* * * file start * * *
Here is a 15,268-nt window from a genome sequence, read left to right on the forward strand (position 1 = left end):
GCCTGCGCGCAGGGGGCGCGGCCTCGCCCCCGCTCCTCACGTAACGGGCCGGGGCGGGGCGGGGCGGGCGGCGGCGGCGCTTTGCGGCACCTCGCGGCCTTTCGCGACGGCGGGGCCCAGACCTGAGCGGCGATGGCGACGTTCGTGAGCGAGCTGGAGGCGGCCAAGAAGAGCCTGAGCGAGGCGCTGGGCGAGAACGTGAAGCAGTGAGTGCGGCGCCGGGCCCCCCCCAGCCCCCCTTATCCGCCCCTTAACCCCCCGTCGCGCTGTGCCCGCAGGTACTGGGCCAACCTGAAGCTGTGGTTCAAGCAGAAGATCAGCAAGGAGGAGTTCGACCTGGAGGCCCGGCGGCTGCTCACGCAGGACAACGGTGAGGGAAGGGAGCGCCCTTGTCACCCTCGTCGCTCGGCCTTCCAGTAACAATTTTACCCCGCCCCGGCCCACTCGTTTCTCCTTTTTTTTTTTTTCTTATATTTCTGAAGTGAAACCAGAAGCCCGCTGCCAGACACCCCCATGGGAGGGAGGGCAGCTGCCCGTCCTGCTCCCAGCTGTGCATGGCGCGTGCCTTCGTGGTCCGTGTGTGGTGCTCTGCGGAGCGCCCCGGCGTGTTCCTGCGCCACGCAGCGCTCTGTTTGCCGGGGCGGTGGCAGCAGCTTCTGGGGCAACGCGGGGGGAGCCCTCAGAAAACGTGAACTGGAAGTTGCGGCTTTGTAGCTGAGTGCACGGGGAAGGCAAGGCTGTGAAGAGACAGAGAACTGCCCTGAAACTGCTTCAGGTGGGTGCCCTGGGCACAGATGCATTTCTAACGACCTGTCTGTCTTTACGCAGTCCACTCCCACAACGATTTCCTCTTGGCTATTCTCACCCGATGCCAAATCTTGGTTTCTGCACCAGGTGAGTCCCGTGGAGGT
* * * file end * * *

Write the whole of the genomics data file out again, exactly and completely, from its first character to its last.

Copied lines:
Here is a 15,268-nt window from a genome sequence, read left to right on the forward strand (position 1 = left end):
GCCTGCGCGCAGGGGGCGCGGCCTCGCCCCCGCTCCTCACGTAACGGGCCGGGGCGGGGCGGGGCGGGCGGCGGCGGCGCTTTGCGGCACCTCGCGGCCTTTCGCGACGGCGGGGCCCAGACCTGAGCGGCGATGGCGACGTTCGTGAGCGAGCTGGAGGCGGCCAAGAAGAGCCTGAGCGAGGCGCTGGGCGAGAACGTGAAGCAGTGAGTGCGGCGCCGGGCCCCCCCCAGCCCCCCTTATCCGCCCCTTAACCCCCCGTCGCGCTGTGCCCGCAGGTACTGGGCCAACCTGAAGCTGTGGTTCAAGCAGAAGATCAGCAAGGAGGAGTTCGACCTGGAGGCCCGGCGGCTGCTCACGCAGGACAACGGTGAGGGAAGGGAGCGCCCTTGTCACCCTCGTCGCTCGGCCTTCCAGTAACAATTTTACCCCGCCCCGGCCCACTCGTTTCTCCTTTTTTTTTTTTTCTTATATTTCTGAAGTGAAACCAGAAGCCCGCTGCCAGACACCCCCATGGGAGGGAGGGCAGCTGCCCGTCCTGCTCCCAGCTGTGCATGGCGCGTGCCTTCGTGGTCCGTGTGTGGTGCTCTGCGGAGCGCCCCGGCGTGTTCCTGCGCCACGCAGCGCTCTGTTTGCCGGGGCGGTGGCAGCAGCTTCTGGGGCAACGCGGGGGGAGCCCTCAGAAAACGTGAACTGGAAGTTGCGGCTTTGTAGCTGAGTGCACGGGGAAGGCAAGGCTGTGAAGAGACAGAGAACTGCCCTGAAACTGCTTCAGGTGGGTGCCCTGGGCACAGATGCATTTCTAACGACCTGTCTGTCTTTACGCAGTCCACTCCCACAACGATTTCCTCTTGGCTATTCTCACCCGATGCCAAATCTTGGTTTCTGCACCAGGTGAGTCCCGTGGAGGT